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Renal replacement therapy tied to worse sexual dysfunction

13 Dec 2020

Sexual dysfunction (SD) is worse among patients with chronic renal failure (CRF) receiving renal replacement therapy, reports a new meta-analysis.

A search of online databases yielded 10 studies eligible for quantitative analysis, totalling 3,725 participants, 737 of whom were CRF patients undergoing renal replacement therapy. Six of the included studies were case-control in design; five studies looked into female SD (FSD) as an outcome, four considered erectile dysfunction (ED), and one reported both.

Pooled analysis revealed that renal replacement therapy in CRF patients significantly increased the risk of FSD (relative risk [RR], 2.07, 95 percent confidence interval [CI], 1.47–2.91; p=0.000) and ED (RR, 2.95, 95 percent CI, 2.16–4.02; p=0.000). In both analyses, heterogeneity of evidence was significant (p=0.000 for both).

Stratifying according to the different types of renal replacement therapy, the researchers found that peritoneal dialysis (RR, 2.33, 95 percent CI, 1.29–4.21; p=0.000) and haemodialysis (RR, 2.23, 95 percent CI, 1.52–3.28; p=0.000) were stronger risk factors for FSD than renal transplant (RR, 1.80, 95 percent CI, 1.04–3.12; p=0.000).

In men, peritoneal dialysis (RR, 8.00, 95 percent CI, 5.69–11.25; p=0.000), haemodialysis (RR, 3.03, 95 percent CI, 2.20–4.17; p=0.000), and renal transplant (RR, 3.58, 95 percent CI, 1.45–8.83; p=0.000) all worsened ED risk relative to controls.

“Given its association with SD, in clinical practice, the assessment of sexual function and specific treatments are necessary for patients receiving renal replacement therapy to improve the quality of life,” the researchers said.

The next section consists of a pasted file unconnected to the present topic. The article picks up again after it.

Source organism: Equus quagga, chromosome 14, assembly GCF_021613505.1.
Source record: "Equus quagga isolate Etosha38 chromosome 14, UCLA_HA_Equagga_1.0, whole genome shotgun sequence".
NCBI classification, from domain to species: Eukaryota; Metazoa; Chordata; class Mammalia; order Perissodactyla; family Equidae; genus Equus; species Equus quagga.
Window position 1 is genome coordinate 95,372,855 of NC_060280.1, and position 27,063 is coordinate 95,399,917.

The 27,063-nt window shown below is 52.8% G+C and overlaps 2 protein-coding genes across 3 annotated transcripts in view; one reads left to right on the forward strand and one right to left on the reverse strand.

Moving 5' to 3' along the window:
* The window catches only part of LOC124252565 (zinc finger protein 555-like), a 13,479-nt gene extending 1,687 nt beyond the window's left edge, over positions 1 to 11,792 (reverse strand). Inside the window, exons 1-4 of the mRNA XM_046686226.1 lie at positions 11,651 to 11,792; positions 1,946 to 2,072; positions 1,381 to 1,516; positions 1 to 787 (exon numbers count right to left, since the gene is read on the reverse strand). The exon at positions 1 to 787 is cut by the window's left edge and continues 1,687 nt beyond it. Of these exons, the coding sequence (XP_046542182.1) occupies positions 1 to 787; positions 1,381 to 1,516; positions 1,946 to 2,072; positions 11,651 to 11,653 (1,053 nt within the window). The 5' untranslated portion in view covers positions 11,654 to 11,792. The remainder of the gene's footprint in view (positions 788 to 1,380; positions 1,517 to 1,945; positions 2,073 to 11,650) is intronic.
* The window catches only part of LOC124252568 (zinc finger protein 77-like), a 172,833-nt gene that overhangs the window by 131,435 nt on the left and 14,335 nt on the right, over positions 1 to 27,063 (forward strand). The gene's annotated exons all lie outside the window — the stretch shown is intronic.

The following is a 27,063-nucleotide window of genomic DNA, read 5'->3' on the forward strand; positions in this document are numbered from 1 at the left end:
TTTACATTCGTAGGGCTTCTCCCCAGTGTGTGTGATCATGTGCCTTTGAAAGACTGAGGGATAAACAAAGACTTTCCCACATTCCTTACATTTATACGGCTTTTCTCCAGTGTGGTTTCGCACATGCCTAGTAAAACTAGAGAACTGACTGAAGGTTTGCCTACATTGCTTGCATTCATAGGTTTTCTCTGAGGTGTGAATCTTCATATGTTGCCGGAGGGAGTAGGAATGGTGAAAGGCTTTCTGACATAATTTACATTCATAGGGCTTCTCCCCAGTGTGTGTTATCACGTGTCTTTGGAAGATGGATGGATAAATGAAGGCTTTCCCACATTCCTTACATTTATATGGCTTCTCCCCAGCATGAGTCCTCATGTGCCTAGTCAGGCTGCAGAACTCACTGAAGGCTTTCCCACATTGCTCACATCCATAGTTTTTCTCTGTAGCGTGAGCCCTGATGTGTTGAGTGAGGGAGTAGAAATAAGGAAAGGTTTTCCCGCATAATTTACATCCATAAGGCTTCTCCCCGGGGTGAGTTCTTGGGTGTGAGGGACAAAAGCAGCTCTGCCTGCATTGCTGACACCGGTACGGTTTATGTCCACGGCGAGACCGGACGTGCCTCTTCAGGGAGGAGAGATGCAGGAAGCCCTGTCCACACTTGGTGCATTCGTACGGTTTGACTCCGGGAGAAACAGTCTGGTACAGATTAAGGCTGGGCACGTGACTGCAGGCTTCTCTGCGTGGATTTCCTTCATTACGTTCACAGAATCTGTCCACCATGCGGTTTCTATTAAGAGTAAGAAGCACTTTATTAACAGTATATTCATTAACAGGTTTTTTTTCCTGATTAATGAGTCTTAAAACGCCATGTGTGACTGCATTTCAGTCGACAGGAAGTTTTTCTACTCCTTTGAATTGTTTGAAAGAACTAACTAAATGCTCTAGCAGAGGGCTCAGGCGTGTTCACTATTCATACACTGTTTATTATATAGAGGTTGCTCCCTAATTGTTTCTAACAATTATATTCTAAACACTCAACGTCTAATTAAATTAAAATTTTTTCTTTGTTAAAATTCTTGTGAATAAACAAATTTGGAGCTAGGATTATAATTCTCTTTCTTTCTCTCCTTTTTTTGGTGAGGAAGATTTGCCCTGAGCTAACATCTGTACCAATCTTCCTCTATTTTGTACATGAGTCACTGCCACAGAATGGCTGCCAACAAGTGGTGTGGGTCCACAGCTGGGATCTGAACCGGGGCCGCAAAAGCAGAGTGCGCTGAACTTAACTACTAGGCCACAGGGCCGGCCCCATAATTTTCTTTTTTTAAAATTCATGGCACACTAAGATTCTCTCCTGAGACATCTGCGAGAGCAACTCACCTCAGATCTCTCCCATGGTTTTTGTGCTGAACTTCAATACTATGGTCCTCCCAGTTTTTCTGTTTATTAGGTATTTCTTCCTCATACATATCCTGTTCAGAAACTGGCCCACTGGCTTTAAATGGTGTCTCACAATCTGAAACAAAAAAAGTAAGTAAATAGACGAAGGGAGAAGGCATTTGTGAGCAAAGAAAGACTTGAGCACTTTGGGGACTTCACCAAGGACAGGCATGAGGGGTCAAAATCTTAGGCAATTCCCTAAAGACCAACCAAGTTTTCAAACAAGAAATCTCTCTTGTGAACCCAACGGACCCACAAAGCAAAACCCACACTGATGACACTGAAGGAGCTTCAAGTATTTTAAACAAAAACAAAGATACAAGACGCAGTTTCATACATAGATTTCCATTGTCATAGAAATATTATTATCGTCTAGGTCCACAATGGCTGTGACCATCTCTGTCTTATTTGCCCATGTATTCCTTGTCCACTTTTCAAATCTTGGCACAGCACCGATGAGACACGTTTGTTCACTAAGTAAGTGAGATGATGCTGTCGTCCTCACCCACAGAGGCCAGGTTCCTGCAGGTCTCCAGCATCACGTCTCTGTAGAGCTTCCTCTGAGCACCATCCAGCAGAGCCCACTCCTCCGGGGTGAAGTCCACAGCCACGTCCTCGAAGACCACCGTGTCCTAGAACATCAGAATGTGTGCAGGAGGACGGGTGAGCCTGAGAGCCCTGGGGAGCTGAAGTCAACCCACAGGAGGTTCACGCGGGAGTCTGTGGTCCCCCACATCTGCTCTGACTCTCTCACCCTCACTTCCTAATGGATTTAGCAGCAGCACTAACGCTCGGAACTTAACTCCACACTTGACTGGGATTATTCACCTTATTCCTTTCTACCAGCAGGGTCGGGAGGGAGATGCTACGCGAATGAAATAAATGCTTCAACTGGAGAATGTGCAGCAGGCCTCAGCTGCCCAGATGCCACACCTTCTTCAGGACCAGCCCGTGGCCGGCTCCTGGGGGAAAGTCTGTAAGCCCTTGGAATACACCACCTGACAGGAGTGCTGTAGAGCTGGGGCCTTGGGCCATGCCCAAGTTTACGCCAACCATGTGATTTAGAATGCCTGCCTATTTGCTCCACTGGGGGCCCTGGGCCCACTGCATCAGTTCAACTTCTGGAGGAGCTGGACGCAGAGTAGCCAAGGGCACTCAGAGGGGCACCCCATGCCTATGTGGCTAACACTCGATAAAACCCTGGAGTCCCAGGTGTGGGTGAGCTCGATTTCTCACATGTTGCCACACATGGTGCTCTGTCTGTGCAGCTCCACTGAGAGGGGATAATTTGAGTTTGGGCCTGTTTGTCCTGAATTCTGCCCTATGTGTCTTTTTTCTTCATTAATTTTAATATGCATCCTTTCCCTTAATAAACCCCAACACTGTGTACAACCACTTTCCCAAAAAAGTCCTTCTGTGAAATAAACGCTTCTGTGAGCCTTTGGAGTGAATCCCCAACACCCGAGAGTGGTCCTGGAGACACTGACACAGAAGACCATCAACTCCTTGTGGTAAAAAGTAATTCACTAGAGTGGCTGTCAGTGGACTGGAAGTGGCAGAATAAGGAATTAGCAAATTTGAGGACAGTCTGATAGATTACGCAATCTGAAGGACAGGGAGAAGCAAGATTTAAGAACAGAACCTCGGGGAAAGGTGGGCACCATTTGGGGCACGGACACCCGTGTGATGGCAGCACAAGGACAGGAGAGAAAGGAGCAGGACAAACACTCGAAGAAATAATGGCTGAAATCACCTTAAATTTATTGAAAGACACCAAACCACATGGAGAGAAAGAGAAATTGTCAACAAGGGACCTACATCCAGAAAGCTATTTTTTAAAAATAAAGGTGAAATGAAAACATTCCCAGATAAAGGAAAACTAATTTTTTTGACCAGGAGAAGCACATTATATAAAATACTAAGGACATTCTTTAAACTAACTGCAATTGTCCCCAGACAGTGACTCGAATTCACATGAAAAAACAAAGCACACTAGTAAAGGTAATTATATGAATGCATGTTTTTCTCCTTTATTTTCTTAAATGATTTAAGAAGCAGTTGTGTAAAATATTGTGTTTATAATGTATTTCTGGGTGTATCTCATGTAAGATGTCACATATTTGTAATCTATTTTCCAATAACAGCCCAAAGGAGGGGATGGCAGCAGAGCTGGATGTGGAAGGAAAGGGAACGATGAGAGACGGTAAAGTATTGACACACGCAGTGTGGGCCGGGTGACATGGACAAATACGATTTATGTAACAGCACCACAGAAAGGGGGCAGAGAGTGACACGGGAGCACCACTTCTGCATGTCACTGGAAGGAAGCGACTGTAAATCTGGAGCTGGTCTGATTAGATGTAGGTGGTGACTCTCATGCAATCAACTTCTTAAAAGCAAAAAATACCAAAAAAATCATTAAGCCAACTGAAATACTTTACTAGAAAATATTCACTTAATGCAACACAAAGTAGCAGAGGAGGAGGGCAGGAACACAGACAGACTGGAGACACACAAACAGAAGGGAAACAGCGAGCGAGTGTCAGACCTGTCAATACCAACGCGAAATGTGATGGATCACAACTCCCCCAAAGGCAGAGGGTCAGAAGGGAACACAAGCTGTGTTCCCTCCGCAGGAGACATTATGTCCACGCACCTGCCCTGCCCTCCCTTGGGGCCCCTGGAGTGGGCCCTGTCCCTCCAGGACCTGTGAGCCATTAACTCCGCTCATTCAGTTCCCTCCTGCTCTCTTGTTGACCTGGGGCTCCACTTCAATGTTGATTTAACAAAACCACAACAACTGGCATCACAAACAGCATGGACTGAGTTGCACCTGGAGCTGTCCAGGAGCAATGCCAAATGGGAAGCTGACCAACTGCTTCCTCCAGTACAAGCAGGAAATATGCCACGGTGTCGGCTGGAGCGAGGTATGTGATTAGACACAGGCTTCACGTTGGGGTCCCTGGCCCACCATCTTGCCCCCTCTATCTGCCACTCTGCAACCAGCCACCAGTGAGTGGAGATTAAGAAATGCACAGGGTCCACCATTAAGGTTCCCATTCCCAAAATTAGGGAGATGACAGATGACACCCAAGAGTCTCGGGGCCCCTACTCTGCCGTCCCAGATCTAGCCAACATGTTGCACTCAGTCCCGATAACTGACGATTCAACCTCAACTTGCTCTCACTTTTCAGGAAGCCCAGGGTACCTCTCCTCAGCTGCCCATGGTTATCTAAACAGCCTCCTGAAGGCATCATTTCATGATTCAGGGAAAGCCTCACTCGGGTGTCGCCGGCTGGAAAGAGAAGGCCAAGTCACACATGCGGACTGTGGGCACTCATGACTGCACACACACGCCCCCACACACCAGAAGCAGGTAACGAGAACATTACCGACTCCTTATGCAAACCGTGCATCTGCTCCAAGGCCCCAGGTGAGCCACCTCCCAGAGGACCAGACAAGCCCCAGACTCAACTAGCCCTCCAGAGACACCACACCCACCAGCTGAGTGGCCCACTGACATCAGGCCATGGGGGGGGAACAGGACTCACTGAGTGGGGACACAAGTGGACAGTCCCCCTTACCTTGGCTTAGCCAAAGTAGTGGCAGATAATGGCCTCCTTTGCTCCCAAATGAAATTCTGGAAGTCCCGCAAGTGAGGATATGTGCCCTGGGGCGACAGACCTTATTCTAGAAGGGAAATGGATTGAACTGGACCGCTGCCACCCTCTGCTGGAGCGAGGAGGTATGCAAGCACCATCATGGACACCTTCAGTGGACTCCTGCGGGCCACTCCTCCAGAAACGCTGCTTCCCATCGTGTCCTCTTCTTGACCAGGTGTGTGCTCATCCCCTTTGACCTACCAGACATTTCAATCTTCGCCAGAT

“However, this evidence was derived from limited studies. Further high-quality, prospective, multicentre studies with long follow-up time are still needed to confirm our result,” they added.

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Most Read Articles
01 Dec 2020
Tetanus toxoid 5 Lf, diphtheria toxoid 2 Lf, pertussis toxoid 2.5 mcg, filamentous haemagglutinin 5 mcg, fimbriae types 2 and 3 5 mcg, pertactin 3 mcg
Dr. Hsu Li Yang, Dr. Tan Thuan Tong, Dr. Andrea Kwa, 08 Jan 2021
Antimicrobial resistance has become increasingly dire as the rapid emergence of drug resistance, especially gram-negative pathogens, has outpaced the development of new antibiotics. At a recent virtual symposium, Dr Hsu Li Yang, Vice Dean (Global Health) and Programme Leader (Infectious Diseases), NUS Saw Swee Hock School of Public Health, presented epidemiological data on multidrug-resistant (MDR) gram-negative bacteria (GNB) in Asia, while Dr Tan Thuan Tong, Head and Senior Consultant, Department of Infectious Diseases, Singapore General Hospital (SGH), focused on the role of ceftazidime-avibactam in MDR GNB infections. Dr Andrea Kwa, Assistant Director of Research, Department of Pharmacy, SGH, joined the panel in an interactive fireside chat, to discuss challenges, practical considerations, and solutions in MDR gram-negative infections. This Pfizer-sponsored symposium was chaired by Dr Ng Shin Yi, Head and Senior Consultant of Surgical Intensive Care, SGH.
Tristan Manalac, Yesterday
While antibody titres against SARS-CoV-2 wane with time, the immune system is capable of producing memory B-cells that can last for at least 6 months after infection, suggesting that the body will be able to protect itself in the case of re-exposure, according to a new study.
Jairia Dela Cruz, 5 days ago
Spending too much time sitting cannot be good for the body, and rising to one's feet breaks up such a behaviour and yields small, but meaningful, reductions in certain cardiovascular disease (CVD) risk factors, according to the results of a meta-analysis.